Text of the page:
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Pocket Stone

Pocket Stone

Product number: F90-28403-0002
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A medium fine 100% natural "Arkansas stone" with leather cover.

Sharpening Your Knife

Do not grind your blade, grinding can over heat and damage the temper of the steel of your knife. Use honing oil with your whetstone; this will help keep your stonefree of shavings that can clog the pores of the stone and make it less effective. A quality, natural whetstone is all that is needed to sharpen your knife unless you damage the edge and are forced to take off a lot of steel. In such cases is recommended that you use a bonded abrasive to begin your sharpening process.

Blade Hone 90° 45° 22.5°

A common honing angle for a sheath knife is between 20 and 30 degrees. The larger the angle the tougher the edge. Maintaining a consistent angle is the critical factor in honing your edge; to small an angle makes a weak edge which will dull rapidly. An angle much less than 20 degrees will make the edge so thin as to bend the knife edge slightly under honing pressure and therefore it cannot really be made sharp.

1. Place some honing oil on the stone, never use it dry. The oil will keep the steel shavings from clogging the pores of the whetstone. For the “De Luxe” stone only use water.

2. Lay the blade across the hone as illustrated, tilting it to the desired honing angle and draw the blade across the hone in a slicing motion, sweeping the length of the hone so that the whole blade from guard to tip is passed over the hone in one motion.

3. Turn the blade over and again till to the same honing angle and repeat the same motion as in step 2.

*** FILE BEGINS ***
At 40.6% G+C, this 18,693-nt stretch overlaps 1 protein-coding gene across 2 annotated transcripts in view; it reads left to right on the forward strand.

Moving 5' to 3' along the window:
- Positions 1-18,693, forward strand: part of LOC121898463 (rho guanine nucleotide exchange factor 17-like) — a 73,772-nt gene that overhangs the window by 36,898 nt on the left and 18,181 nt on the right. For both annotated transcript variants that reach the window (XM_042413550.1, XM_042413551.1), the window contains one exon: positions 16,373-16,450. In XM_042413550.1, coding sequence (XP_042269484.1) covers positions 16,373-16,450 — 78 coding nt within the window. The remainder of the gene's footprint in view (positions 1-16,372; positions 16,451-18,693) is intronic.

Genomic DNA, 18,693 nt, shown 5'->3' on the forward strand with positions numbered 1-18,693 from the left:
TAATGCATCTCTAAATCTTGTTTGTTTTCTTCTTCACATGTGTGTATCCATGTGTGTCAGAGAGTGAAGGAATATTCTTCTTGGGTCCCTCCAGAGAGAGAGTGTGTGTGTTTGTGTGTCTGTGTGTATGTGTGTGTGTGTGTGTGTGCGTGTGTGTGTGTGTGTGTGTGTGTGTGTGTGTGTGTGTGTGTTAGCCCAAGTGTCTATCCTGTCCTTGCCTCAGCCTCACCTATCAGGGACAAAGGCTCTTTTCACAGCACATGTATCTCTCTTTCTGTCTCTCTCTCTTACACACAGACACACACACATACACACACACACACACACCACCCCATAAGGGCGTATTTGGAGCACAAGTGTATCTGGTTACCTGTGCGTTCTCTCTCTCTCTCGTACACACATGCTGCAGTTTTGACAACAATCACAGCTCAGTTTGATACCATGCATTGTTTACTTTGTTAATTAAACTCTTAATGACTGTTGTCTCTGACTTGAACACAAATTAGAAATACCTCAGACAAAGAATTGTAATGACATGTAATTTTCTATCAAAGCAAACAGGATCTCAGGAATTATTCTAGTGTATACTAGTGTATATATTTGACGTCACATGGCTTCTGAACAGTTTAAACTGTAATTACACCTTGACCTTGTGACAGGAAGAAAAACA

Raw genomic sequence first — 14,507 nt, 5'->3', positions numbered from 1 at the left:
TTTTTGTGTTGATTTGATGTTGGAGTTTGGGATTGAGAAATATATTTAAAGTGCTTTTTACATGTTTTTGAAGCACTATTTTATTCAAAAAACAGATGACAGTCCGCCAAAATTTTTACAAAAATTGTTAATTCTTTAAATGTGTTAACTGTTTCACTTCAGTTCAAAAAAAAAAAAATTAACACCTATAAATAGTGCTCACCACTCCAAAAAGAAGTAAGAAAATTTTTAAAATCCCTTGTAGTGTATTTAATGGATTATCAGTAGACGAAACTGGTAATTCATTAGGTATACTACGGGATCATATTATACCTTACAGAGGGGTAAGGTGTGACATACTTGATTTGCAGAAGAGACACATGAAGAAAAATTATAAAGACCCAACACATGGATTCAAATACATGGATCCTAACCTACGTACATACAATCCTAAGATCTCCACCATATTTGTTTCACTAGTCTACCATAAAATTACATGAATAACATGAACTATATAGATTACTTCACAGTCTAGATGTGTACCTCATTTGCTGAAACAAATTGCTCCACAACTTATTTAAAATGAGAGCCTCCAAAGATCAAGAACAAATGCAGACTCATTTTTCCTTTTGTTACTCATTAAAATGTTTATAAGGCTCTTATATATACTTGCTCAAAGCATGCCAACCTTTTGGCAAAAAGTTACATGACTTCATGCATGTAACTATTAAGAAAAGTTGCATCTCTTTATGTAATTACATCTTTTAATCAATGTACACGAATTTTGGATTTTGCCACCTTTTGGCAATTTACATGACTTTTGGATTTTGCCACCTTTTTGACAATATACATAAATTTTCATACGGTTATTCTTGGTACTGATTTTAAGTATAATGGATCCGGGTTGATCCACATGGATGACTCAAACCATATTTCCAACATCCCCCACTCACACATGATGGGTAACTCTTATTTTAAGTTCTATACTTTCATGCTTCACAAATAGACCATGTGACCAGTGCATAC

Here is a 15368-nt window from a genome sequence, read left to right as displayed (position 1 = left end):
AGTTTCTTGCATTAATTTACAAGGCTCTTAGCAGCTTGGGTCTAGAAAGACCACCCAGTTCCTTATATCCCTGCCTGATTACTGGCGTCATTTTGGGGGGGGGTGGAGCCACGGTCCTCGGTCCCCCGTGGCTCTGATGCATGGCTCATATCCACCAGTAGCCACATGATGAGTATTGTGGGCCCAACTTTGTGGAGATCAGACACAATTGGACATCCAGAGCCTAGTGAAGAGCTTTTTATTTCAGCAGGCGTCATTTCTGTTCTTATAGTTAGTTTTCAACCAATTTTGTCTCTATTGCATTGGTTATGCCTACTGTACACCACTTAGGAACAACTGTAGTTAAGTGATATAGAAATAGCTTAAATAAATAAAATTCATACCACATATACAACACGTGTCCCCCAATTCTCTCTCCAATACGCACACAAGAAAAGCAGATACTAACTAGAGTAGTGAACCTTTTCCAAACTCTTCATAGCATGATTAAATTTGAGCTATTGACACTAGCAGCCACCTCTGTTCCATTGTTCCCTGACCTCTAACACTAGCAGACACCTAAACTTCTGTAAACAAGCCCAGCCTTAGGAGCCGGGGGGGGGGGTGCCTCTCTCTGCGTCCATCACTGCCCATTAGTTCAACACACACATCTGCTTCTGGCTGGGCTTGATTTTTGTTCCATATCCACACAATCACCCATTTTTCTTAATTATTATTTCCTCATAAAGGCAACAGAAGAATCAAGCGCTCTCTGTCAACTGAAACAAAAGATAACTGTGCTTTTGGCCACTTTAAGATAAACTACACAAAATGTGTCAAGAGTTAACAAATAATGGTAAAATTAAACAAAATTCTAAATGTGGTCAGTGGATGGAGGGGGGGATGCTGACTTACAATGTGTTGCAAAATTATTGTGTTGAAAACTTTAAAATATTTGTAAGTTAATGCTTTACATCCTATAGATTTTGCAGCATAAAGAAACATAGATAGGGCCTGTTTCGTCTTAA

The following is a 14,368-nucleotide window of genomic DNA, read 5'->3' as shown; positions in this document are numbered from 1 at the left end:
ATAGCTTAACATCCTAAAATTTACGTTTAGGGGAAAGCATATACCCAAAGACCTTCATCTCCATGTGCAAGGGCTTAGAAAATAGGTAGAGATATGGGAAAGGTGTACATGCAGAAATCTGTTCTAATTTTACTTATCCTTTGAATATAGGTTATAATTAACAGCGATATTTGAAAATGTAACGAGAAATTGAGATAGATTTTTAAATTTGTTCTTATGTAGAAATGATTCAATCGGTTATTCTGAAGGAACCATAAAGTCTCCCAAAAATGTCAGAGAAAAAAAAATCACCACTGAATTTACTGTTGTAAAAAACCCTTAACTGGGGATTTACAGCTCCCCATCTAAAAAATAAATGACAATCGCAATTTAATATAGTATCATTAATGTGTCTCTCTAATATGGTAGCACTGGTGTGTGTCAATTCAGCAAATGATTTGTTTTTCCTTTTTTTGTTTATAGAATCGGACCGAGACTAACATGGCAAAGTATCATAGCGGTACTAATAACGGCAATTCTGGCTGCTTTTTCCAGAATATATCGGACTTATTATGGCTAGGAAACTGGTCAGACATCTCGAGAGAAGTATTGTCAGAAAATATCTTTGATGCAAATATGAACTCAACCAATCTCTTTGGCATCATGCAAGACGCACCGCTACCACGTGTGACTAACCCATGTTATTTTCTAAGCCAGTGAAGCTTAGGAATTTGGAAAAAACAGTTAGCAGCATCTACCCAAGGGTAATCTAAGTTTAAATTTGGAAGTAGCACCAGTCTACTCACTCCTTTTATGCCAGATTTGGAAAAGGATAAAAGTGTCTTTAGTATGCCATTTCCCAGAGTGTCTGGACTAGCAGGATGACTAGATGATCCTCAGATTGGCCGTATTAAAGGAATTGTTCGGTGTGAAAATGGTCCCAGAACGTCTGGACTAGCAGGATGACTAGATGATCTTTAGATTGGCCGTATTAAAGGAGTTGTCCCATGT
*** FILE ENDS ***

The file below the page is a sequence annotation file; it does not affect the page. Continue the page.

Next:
4. Take equal numbers of strokes for each side of the blade to maintain a balanced cutting edge.

5. If you are establishing an edge on a new knife or re-establishing an edge on a damaged knife, honing may take quite a long time. Once you have achieved the edge and sharpness desired, you knife edge can be maintained with very little effort as long as you do not damage or wear it down severely. It may be necessary to use manmade bonded abrasives to hone damaged knives with nicks, broken or when establishing a new edge.

6. After you knife has been honed, clean your whetstone by applying more honing oil to it and rub with your fingers then wipe off excess oil with a clean cloth. You can wash away the remaining oil if desired with soap and water.

7. The last step is the stropping. Please clean your blade with a soft tissue before. Draw the blade edge along the leather with slight pressure. First, use the abrasive leather side with the blue packed abrasive paste. Then you can straighten and polish the blade with the fine leather side.

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